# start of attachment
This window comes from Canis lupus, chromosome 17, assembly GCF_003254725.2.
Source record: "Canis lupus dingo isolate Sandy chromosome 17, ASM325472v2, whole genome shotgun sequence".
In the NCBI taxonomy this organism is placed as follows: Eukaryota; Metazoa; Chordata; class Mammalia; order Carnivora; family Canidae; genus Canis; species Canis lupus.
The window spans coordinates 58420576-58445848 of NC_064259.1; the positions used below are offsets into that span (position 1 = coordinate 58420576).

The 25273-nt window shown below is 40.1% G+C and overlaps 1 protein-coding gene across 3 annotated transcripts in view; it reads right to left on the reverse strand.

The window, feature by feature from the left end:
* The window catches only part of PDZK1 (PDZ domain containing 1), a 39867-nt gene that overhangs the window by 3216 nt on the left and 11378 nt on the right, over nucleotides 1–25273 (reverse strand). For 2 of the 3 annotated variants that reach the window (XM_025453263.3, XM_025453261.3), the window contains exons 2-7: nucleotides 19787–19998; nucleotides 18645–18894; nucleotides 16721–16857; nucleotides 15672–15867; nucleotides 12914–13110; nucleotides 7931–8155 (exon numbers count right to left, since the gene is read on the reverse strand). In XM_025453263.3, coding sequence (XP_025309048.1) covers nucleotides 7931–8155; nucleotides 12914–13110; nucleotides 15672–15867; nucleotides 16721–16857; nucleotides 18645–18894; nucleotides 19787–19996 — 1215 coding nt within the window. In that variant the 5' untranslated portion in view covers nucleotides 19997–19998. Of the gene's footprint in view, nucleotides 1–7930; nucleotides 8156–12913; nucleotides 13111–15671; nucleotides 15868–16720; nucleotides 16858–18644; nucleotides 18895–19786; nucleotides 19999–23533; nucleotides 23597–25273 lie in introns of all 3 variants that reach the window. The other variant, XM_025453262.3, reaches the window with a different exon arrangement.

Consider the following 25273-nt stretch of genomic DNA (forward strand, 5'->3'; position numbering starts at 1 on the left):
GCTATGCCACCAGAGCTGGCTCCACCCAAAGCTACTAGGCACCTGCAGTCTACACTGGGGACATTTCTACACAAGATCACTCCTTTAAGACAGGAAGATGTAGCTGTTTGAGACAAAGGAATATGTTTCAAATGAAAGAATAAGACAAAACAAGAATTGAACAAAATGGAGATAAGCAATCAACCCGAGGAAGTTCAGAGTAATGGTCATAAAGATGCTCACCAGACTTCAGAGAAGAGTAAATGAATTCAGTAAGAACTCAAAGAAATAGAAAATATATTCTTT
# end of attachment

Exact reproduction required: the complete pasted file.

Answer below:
This window comes from Canis lupus, chromosome 17, assembly GCF_003254725.2.
Source record: "Canis lupus dingo isolate Sandy chromosome 17, ASM325472v2, whole genome shotgun sequence".
In the NCBI taxonomy this organism is placed as follows: Eukaryota; Metazoa; Chordata; class Mammalia; order Carnivora; family Canidae; genus Canis; species Canis lupus.
The window spans coordinates 58420576-58445848 of NC_064259.1; the positions used below are offsets into that span (position 1 = coordinate 58420576).

The 25273-nt window shown below is 40.1% G+C and overlaps 1 protein-coding gene across 3 annotated transcripts in view; it reads right to left on the reverse strand.

The window, feature by feature from the left end:
* The window catches only part of PDZK1 (PDZ domain containing 1), a 39867-nt gene that overhangs the window by 3216 nt on the left and 11378 nt on the right, over nucleotides 1–25273 (reverse strand). For 2 of the 3 annotated variants that reach the window (XM_025453263.3, XM_025453261.3), the window contains exons 2-7: nucleotides 19787–19998; nucleotides 18645–18894; nucleotides 16721–16857; nucleotides 15672–15867; nucleotides 12914–13110; nucleotides 7931–8155 (exon numbers count right to left, since the gene is read on the reverse strand). In XM_025453263.3, coding sequence (XP_025309048.1) covers nucleotides 7931–8155; nucleotides 12914–13110; nucleotides 15672–15867; nucleotides 16721–16857; nucleotides 18645–18894; nucleotides 19787–19996 — 1215 coding nt within the window. In that variant the 5' untranslated portion in view covers nucleotides 19997–19998. Of the gene's footprint in view, nucleotides 1–7930; nucleotides 8156–12913; nucleotides 13111–15671; nucleotides 15868–16720; nucleotides 16858–18644; nucleotides 18895–19786; nucleotides 19999–23533; nucleotides 23597–25273 lie in introns of all 3 variants that reach the window. The other variant, XM_025453262.3, reaches the window with a different exon arrangement.

Consider the following 25273-nt stretch of genomic DNA (forward strand, 5'->3'; position numbering starts at 1 on the left):
GCTATGCCACCAGAGCTGGCTCCACCCAAAGCTACTAGGCACCTGCAGTCTACACTGGGGACATTTCTACACAAGATCACTCCTTTAAGACAGGAAGATGTAGCTGTTTGAGACAAAGGAATATGTTTCAAATGAAAGAATAAGACAAAACAAGAATTGAACAAAATGGAGATAAGCAATCAACCCGAGGAAGTTCAGAGTAATGGTCATAAAGATGCTCACCAGACTTCAGAGAAGAGTAAATGAATTCAGTAAGAACTCAAAGAAATAGAAAATATATTCTTT